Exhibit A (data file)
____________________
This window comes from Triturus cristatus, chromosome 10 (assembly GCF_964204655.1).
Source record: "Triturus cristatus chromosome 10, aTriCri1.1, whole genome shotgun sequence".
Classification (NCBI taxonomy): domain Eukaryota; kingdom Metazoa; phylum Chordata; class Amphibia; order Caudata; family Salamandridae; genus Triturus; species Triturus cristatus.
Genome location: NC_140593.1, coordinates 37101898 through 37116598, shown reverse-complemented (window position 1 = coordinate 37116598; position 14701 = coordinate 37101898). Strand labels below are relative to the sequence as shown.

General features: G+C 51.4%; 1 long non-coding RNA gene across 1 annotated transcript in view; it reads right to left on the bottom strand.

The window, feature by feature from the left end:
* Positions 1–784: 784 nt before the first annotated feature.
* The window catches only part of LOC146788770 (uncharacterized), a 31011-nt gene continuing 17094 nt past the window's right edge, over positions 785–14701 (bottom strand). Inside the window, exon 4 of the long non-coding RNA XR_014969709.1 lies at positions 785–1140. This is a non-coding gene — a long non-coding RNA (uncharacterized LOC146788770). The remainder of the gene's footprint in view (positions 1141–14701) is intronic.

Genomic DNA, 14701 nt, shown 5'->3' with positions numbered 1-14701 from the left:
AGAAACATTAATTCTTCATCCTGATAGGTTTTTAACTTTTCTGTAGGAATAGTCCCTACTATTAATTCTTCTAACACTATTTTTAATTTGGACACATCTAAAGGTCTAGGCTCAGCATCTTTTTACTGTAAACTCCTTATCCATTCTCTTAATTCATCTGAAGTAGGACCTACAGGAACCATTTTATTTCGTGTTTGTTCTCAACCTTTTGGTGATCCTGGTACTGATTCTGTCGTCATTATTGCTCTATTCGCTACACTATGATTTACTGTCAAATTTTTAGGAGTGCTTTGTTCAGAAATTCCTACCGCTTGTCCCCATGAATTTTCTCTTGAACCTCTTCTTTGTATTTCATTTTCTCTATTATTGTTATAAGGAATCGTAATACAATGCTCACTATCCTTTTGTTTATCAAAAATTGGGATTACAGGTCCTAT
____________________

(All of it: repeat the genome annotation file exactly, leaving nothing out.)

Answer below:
This window comes from Triturus cristatus, chromosome 10 (assembly GCF_964204655.1).
Source record: "Triturus cristatus chromosome 10, aTriCri1.1, whole genome shotgun sequence".
Classification (NCBI taxonomy): domain Eukaryota; kingdom Metazoa; phylum Chordata; class Amphibia; order Caudata; family Salamandridae; genus Triturus; species Triturus cristatus.
Genome location: NC_140593.1, coordinates 37101898 through 37116598, shown reverse-complemented (window position 1 = coordinate 37116598; position 14701 = coordinate 37101898). Strand labels below are relative to the sequence as shown.

General features: G+C 51.4%; 1 long non-coding RNA gene across 1 annotated transcript in view; it reads right to left on the bottom strand.

The window, feature by feature from the left end:
* Positions 1–784: 784 nt before the first annotated feature.
* The window catches only part of LOC146788770 (uncharacterized), a 31011-nt gene continuing 17094 nt past the window's right edge, over positions 785–14701 (bottom strand). Inside the window, exon 4 of the long non-coding RNA XR_014969709.1 lies at positions 785–1140. This is a non-coding gene — a long non-coding RNA (uncharacterized LOC146788770). The remainder of the gene's footprint in view (positions 1141–14701) is intronic.

Genomic DNA, 14701 nt, shown 5'->3' with positions numbered 1-14701 from the left:
AGAAACATTAATTCTTCATCCTGATAGGTTTTTAACTTTTCTGTAGGAATAGTCCCTACTATTAATTCTTCTAACACTATTTTTAATTTGGACACATCTAAAGGTCTAGGCTCAGCATCTTTTTACTGTAAACTCCTTATCCATTCTCTTAATTCATCTGAAGTAGGACCTACAGGAACCATTTTATTTCGTGTTTGTTCTCAACCTTTTGGTGATCCTGGTACTGATTCTGTCGTCATTATTGCTCTATTCGCTACACTATGATTTACTGTCAAATTTTTAGGAGTGCTTTGTTCAGAAATTCCTACCGCTTGTCCCCATGAATTTTCTCTTGAACCTCTTCTTTGTATTTCATTTTCTCTATTATTGTTATAAGGAATCGTAATACAATGCTCACTATCCTTTTGTTTATCAAAAATTGGGATTACAGGTCCTAT